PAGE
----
The Foreigner is Jackie Chan's first serious drama. He plays the father of a high school aged girl who is killed in a terrorist attack in London. After the attack we find out that Quan (Chan) is a former elite special forces soldier who fought in the Vietnam war. He gives up everything he owns to seek revenge on his daughter's killers.
After seeing a former IRA member on the news (Pierce Brosnan), who's now working as a liaison between the British and the IRA, he decides to camp on Liam Hennessy's doorstep in search of any information that can lead him to his daughter's killers.
We soon learn that Hennessy is not exactly squeaky clean in his dealings with the IRA and a trail of deceit and a serious espionage story begins to develop. This is where the story went a little off the ranch for me. I was enjoying the character development of Chan's character.
We see Chan and his tortured past and we see why the killing of his daughter is the overload that sends him out seeking only to harm and kill the perpetrators of the crime. At the age of 63 Chan still has that Kung Fu fighting magic and this is a rare occasion where I felt like more violence could have been included. The violence isn't gratuitous, it's a necessary part of the story. But unfortunately there are long periods without Chan's character in the movie. Instead the director chose to make the movie more about Brosnan's character and the often hard to follow story of political corruption.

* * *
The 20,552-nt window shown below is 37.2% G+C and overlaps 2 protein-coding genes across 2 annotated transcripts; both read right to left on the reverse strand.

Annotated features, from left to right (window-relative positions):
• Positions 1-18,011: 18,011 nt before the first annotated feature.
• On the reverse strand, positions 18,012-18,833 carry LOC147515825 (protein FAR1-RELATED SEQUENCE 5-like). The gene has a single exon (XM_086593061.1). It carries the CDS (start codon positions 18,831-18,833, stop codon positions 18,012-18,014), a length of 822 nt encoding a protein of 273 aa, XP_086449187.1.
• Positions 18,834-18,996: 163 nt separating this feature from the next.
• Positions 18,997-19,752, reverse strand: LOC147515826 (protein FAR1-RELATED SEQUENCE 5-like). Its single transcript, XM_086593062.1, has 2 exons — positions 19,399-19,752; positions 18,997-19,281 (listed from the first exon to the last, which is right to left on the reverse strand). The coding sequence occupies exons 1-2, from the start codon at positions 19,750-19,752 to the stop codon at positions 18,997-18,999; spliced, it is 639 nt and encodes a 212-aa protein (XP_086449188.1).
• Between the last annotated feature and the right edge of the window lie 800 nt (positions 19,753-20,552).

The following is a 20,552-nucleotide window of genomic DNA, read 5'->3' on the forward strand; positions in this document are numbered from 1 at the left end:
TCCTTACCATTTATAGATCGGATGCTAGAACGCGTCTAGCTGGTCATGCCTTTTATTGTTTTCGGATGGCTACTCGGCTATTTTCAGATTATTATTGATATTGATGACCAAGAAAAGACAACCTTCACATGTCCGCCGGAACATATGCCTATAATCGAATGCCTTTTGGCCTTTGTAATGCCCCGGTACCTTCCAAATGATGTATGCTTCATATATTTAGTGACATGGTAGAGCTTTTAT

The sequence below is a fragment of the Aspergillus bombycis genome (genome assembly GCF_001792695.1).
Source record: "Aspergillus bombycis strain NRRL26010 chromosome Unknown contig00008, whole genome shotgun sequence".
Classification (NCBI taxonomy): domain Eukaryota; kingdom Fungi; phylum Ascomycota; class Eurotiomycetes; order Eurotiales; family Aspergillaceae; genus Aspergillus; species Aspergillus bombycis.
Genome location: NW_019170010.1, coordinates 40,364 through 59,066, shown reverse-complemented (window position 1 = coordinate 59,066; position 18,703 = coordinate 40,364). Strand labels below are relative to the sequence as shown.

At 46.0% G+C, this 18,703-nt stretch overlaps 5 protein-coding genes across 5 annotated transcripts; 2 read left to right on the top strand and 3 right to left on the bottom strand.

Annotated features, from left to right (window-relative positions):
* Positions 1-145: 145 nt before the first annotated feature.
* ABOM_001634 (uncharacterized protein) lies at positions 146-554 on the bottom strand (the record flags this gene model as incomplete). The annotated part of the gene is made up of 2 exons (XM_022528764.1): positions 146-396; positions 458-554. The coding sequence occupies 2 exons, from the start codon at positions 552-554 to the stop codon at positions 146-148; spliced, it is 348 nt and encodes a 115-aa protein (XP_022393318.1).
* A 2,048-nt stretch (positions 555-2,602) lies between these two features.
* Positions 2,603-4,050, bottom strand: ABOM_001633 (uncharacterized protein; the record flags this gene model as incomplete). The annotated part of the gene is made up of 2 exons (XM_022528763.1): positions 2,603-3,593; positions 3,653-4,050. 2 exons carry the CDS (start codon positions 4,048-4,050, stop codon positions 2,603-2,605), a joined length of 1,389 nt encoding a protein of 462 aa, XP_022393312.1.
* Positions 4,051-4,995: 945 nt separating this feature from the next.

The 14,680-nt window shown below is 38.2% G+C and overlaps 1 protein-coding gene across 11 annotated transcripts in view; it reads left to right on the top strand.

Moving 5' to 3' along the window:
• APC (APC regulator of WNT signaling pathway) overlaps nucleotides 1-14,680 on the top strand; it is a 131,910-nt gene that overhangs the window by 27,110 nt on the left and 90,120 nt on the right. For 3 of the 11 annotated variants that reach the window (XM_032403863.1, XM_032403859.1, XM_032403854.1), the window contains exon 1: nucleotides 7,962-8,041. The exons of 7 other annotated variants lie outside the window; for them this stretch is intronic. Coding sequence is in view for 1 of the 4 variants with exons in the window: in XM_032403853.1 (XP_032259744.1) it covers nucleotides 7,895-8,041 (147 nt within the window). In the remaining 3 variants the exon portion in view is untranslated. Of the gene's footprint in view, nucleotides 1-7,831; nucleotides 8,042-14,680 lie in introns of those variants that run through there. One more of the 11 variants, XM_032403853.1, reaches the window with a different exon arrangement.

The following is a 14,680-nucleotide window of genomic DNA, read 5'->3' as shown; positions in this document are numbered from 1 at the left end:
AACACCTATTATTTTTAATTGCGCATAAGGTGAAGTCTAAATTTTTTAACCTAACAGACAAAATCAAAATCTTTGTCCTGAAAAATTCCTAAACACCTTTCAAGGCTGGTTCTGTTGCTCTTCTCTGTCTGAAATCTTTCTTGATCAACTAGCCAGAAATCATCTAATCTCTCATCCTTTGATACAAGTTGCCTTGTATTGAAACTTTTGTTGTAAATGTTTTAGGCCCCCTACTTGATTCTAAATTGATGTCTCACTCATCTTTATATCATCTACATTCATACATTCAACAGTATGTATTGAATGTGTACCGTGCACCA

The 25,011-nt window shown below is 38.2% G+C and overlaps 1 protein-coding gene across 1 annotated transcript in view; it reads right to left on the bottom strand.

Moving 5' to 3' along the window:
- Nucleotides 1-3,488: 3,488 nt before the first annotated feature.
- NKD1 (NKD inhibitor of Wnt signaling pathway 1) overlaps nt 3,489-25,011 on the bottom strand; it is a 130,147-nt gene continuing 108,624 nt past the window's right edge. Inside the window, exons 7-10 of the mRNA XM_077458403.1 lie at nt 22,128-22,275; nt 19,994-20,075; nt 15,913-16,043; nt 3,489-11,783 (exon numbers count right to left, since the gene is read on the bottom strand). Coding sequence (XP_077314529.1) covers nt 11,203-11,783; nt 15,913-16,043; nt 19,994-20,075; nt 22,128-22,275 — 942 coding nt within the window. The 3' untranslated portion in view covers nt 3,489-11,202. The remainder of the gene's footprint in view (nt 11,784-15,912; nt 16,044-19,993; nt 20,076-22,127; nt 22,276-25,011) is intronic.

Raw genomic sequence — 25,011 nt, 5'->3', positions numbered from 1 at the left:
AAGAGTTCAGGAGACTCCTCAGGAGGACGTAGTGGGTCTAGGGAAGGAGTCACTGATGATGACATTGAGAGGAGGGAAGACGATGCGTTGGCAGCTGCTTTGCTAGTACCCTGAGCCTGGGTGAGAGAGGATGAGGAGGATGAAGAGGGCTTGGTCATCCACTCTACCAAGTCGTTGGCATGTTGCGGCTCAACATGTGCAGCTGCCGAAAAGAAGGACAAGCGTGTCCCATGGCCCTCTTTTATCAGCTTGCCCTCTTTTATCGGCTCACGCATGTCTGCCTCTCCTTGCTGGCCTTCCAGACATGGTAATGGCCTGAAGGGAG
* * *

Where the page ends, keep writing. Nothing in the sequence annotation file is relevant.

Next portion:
There is enough of Chan's creative fight scenes to make the movie enjoyable, but I would have liked to have seen a little more. The movie is rated "R" for violence and some sexuality and it runs just under 2 hours.
On my "Hollywood Popcorn Scale" The Foreigner rates a LARGE.